Mark S. Rasmussen
Nov 05

Sometimes you must first do evil, to do good. Such is the case when you want to hone your skills in corruption recovery of SQL Server databases.

To give me more material to test the new RawDatabase functionality, I’ve now added a Corruptor class to OrcaMDF. Corruptor does more or less what the name says - it corrupts database files on purpose.

The corruption itself is quite simple. Corruptor will choose a number of random pages and simply overwrite the page completely with all zeros. Depending on what pages are hit, this can be quite fatal.

I shouldn’t have to say this, but just in case… Please do not use this on anything valuable. It will fatally corrupt your data.


There are two overloads for the Corruptor.CorruptFile method, both of them return an IEnumerable of integers - a list of the page IDs that have been overwritten by zeros.

The following code will corrupt 5% of the pages in the AdventureWorks2008R2LT.mdf file, after which it will output each page ID that has been corrupted. You can specify the percentage of pages to corrupt by changing the second parameter.

var corruptedPageIDs = Corruptor.CorruptFile(@"C:\AdventureWorks2008R2LT.mdf", 0.05);
Console.WriteLine(string.Join(", ", corruptedPageIDs));
606, 516, 603, 521, 613, 621, 118, 47, 173, 579,
323, 217, 358, 515, 615, 271, 176, 596, 417, 379,
269, 409, 558, 103, 8, 636, 200, 361, 60, 486,
366, 99, 87

To make the corruption hit even harder, you can also use the second overload of the CorruptFile method, allowing you to specify the exact number of pages to corrupt, within a certain range of page IDs. The following code will corrupt exactly 10 pages within the first 50 pages (zero-based), thus hitting mostly metadata.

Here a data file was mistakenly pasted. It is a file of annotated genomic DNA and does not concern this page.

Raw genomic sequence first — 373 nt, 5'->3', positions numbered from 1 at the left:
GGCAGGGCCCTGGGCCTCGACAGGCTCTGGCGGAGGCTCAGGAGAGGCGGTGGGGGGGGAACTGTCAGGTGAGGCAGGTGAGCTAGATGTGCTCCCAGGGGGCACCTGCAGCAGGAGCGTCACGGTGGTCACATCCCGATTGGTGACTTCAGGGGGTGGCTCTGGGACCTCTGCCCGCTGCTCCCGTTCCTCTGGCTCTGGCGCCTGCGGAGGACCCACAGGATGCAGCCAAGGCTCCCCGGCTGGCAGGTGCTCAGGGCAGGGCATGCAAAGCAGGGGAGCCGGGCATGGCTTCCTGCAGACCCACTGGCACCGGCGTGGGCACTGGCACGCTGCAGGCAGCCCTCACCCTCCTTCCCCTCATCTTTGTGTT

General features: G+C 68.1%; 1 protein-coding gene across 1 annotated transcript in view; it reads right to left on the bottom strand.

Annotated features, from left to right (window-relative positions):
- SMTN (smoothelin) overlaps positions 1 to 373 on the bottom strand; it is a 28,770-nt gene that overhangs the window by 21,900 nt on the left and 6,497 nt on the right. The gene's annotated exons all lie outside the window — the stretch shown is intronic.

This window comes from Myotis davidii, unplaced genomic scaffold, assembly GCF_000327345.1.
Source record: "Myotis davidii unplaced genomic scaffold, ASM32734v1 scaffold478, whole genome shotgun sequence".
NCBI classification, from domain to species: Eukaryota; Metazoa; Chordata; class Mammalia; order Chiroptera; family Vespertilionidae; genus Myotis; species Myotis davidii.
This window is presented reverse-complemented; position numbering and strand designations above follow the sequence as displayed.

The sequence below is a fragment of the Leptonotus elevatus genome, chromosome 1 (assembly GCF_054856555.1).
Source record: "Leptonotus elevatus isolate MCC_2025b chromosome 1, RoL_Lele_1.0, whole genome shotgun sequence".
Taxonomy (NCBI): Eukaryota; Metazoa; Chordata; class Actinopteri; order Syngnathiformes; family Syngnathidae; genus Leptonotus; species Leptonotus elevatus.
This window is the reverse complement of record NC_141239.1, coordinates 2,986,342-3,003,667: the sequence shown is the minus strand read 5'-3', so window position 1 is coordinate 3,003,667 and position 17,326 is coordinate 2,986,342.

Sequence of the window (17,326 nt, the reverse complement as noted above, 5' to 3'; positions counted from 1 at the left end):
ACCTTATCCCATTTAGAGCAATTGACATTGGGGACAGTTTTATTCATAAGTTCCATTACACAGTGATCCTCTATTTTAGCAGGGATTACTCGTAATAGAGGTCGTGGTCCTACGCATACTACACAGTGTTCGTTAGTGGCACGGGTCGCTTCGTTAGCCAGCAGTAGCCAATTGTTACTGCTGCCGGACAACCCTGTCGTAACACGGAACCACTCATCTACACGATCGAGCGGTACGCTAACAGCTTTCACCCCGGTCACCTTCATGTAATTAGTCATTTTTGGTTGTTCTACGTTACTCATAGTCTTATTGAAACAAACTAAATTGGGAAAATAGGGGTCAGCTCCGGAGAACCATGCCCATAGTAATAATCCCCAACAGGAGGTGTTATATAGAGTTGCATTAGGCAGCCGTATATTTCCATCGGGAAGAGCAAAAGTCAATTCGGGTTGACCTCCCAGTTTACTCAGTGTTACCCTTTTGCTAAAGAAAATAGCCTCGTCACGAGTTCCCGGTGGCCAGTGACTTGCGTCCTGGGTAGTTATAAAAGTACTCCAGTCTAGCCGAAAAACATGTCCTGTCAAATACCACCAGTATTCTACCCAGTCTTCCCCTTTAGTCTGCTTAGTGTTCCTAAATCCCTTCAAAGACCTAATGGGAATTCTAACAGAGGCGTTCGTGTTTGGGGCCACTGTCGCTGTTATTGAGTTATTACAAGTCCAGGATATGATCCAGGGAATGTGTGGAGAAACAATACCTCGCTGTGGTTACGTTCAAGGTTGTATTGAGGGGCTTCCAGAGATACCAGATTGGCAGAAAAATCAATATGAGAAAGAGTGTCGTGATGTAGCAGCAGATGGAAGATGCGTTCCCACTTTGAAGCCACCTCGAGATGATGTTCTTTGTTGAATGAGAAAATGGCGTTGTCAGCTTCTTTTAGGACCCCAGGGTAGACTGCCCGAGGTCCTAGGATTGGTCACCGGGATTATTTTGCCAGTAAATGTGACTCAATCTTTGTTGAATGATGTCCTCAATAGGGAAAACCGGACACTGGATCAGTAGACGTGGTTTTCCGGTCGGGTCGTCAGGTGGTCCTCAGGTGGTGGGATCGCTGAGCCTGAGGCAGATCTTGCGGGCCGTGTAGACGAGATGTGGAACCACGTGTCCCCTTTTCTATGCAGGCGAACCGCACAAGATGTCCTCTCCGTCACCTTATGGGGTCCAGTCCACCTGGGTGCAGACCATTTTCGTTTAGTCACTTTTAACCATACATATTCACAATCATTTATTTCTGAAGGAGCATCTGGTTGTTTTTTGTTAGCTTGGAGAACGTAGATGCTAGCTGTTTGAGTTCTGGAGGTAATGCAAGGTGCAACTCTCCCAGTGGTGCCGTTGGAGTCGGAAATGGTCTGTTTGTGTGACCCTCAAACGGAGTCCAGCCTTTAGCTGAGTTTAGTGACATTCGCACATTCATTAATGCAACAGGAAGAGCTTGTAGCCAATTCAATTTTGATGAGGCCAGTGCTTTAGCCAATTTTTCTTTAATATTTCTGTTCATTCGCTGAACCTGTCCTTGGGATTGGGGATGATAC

var corruptedPageIDs = Corruptor.CorruptFile(@"C:\AdventureWorks2008R2LT.mdf", 10, 0, 49);
Console.WriteLine(string.Join(", ", corruptedPageIDs));
16, 4, 0, 32, 15, 14, 30, 2, 49, 9

In the above case I was extraordinarily unlucky seeing as page 0 is the file header page, page 2 is the first GAM page, page 9 is the boot page and finally page 16 is the page that contains the allocation unit metadata. With corruption like this, you can be certain that DBCC CHECKDB will be giving up, leaving you with no other alternative than to restore from a backup.

Or… You could try to recover as much data as possible using OrcaMDF RawDatabase, but I’ll get back to that later :)

Mark S. Rasmussen
I'm the CTO at iPaper where I cuddle with databases, mold code and maintain the overall technical & team responsibility. I'm an avid speaker at user groups & conferences. I love life, motorcycles, photography and all things technical. Say hi on Twitter, write me an email or look me up on LinkedIn.